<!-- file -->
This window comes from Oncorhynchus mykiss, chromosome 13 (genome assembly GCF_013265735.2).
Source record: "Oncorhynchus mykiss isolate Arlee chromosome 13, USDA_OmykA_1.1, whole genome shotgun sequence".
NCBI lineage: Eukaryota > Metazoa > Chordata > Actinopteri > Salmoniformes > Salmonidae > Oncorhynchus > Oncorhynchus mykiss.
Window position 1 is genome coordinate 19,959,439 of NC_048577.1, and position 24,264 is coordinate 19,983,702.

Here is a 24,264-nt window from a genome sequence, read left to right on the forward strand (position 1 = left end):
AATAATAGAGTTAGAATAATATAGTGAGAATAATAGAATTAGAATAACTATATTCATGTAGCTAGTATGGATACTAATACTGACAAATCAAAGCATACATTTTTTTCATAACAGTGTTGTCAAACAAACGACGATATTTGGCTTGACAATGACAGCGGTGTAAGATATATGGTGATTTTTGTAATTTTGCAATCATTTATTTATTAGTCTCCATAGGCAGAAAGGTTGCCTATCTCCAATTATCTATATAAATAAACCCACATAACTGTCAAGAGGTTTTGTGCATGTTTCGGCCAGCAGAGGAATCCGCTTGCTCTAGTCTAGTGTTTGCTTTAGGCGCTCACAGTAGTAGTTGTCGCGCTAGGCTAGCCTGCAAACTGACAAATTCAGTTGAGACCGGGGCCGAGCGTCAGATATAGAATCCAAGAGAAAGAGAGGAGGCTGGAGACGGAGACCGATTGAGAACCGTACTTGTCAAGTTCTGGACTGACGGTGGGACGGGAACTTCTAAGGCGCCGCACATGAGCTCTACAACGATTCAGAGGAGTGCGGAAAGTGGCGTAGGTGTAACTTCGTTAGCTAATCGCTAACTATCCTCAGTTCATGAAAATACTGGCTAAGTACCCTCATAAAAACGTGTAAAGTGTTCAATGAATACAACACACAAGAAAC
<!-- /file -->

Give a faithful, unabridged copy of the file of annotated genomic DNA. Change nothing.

This window comes from Oncorhynchus mykiss, chromosome 13 (genome assembly GCF_013265735.2).
Source record: "Oncorhynchus mykiss isolate Arlee chromosome 13, USDA_OmykA_1.1, whole genome shotgun sequence".
NCBI lineage: Eukaryota > Metazoa > Chordata > Actinopteri > Salmoniformes > Salmonidae > Oncorhynchus > Oncorhynchus mykiss.
Window position 1 is genome coordinate 19,959,439 of NC_048577.1, and position 24,264 is coordinate 19,983,702.

Here is a 24,264-nt window from a genome sequence, read left to right on the forward strand (position 1 = left end):
AATAATAGAGTTAGAATAATATAGTGAGAATAATAGAATTAGAATAACTATATTCATGTAGCTAGTATGGATACTAATACTGACAAATCAAAGCATACATTTTTTTCATAACAGTGTTGTCAAACAAACGACGATATTTGGCTTGACAATGACAGCGGTGTAAGATATATGGTGATTTTTGTAATTTTGCAATCATTTATTTATTAGTCTCCATAGGCAGAAAGGTTGCCTATCTCCAATTATCTATATAAATAAACCCACATAACTGTCAAGAGGTTTTGTGCATGTTTCGGCCAGCAGAGGAATCCGCTTGCTCTAGTCTAGTGTTTGCTTTAGGCGCTCACAGTAGTAGTTGTCGCGCTAGGCTAGCCTGCAAACTGACAAATTCAGTTGAGACCGGGGCCGAGCGTCAGATATAGAATCCAAGAGAAAGAGAGGAGGCTGGAGACGGAGACCGATTGAGAACCGTACTTGTCAAGTTCTGGACTGACGGTGGGACGGGAACTTCTAAGGCGCCGCACATGAGCTCTACAACGATTCAGAGGAGTGCGGAAAGTGGCGTAGGTGTAACTTCGTTAGCTAATCGCTAACTATCCTCAGTTCATGAAAATACTGGCTAAGTACCCTCATAAAAACGTGTAAAGTGTTCAATGAATACAACACACAAGAAAC